Muslims convicted of sex offenses could opt out of treatment programs intended to stop them offending because open discussion of their crimes is against their religion.

Ahtsham Ali, the prison service’s Muslim adviser, said that there was a “legitimate Islamic position” that criminals should not discuss their crimes with others.

The move could result in Muslim sex offenders being able to avoid sex offender treatment programs run by the prison service, which involve group discussion of crimes.

Ali is now planning to hold discussions with officials in the Ministry of Justice over the issue. He told Inside Time, the prisoners’ newspaper: “I will be taking it forward as a matter of some urgency with colleagues, including those with policy responsibility for the sex offender treatment program, who are very willing to discuss these issues.”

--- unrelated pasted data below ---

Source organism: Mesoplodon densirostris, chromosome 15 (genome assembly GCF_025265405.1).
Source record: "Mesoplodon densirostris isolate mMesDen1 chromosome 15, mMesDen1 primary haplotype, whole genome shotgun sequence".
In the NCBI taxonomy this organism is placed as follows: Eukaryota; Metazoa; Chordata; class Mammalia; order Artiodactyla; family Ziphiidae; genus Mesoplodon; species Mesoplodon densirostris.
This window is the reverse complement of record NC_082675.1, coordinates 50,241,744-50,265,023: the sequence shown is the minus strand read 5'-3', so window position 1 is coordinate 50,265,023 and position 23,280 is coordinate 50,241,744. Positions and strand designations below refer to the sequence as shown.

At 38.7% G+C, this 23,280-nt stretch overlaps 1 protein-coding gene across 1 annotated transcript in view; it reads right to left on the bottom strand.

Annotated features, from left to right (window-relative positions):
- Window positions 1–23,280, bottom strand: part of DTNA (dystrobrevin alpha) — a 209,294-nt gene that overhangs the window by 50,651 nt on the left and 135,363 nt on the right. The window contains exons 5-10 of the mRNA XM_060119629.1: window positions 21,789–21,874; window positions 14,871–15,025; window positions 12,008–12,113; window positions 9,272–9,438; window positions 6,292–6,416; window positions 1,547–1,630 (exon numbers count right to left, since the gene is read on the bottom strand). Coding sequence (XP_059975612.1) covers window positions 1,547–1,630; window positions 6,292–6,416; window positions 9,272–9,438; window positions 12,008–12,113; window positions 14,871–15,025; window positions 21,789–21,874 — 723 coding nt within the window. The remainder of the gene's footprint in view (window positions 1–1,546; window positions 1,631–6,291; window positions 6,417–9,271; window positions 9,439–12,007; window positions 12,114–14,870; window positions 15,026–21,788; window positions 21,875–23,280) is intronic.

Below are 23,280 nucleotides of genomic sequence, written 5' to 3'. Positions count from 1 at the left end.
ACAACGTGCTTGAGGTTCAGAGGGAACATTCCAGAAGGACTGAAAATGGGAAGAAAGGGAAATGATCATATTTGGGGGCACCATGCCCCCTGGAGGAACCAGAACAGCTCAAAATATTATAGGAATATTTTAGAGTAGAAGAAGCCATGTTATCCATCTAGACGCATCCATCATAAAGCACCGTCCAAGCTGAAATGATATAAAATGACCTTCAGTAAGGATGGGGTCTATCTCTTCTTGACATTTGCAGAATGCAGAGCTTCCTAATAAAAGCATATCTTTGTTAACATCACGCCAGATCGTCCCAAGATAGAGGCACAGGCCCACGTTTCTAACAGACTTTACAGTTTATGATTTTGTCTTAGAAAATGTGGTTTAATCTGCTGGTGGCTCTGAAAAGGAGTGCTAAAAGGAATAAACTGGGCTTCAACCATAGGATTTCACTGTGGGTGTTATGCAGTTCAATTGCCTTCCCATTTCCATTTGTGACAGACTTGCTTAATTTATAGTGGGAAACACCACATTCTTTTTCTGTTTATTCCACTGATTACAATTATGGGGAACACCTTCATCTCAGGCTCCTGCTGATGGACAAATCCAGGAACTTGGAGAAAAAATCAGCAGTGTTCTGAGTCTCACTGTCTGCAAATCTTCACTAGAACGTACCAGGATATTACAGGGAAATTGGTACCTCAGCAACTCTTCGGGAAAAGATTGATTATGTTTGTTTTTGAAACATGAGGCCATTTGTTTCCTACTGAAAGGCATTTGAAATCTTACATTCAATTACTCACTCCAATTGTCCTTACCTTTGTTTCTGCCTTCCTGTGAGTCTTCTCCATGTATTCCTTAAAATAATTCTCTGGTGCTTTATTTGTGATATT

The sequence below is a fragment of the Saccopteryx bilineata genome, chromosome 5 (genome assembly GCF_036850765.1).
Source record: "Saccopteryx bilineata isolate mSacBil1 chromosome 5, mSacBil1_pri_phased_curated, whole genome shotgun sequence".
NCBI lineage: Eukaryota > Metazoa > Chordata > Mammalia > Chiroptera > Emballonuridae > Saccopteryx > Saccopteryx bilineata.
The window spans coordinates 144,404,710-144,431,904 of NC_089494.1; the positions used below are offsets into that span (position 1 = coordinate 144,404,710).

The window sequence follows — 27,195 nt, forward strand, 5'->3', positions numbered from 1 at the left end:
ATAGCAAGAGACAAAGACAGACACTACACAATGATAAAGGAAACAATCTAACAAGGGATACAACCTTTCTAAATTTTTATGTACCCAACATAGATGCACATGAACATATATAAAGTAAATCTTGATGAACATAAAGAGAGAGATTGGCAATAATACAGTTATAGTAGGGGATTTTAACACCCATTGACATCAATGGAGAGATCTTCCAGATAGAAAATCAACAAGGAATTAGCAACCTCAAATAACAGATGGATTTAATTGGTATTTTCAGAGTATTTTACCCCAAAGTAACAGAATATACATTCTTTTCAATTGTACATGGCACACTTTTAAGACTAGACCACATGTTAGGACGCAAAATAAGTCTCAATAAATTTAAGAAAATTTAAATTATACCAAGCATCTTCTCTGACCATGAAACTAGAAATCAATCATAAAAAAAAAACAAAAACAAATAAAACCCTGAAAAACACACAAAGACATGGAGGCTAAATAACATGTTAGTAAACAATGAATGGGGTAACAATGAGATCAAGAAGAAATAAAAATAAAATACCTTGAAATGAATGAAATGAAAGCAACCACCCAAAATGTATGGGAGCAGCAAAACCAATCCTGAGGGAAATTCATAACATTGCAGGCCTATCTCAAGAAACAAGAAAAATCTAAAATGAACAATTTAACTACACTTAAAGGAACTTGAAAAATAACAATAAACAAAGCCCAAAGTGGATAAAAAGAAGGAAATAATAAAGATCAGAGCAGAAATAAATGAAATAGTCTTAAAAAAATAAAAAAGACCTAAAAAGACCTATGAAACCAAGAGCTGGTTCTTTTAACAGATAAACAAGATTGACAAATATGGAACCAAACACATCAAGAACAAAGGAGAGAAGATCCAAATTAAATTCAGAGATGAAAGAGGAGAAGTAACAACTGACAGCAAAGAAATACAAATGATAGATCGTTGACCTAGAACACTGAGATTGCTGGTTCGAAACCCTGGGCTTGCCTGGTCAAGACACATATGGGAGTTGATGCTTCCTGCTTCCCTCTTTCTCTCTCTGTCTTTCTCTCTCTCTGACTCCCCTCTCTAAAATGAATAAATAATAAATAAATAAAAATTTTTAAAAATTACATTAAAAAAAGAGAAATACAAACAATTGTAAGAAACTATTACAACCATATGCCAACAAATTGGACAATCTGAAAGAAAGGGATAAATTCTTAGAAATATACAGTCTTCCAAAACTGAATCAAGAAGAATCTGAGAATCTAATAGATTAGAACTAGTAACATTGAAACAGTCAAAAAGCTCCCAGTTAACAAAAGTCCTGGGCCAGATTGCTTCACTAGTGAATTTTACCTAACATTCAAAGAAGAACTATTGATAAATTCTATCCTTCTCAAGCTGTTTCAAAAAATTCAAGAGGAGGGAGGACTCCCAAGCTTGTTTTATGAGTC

The possibility of an exemption for Muslims came to light after a prisoner wrote to the newspaper asking for clarification of the position of Muslims on the program.

He wrote: “I have always insisted that it was against Islamic teachings to discuss your offense [with] anyone, let alone act it out within a peer group.”

A Prison Service spokeswoman said: “We are seeking to ensure that the policy for the sex offender treatment program is sensitive to the diversity of religions within the prison context.”

However Mark Leech, editor of the Prisons Handbook, said that a change could lead to Muslims spending longer in prison because their risk of reoffending could not be assessed.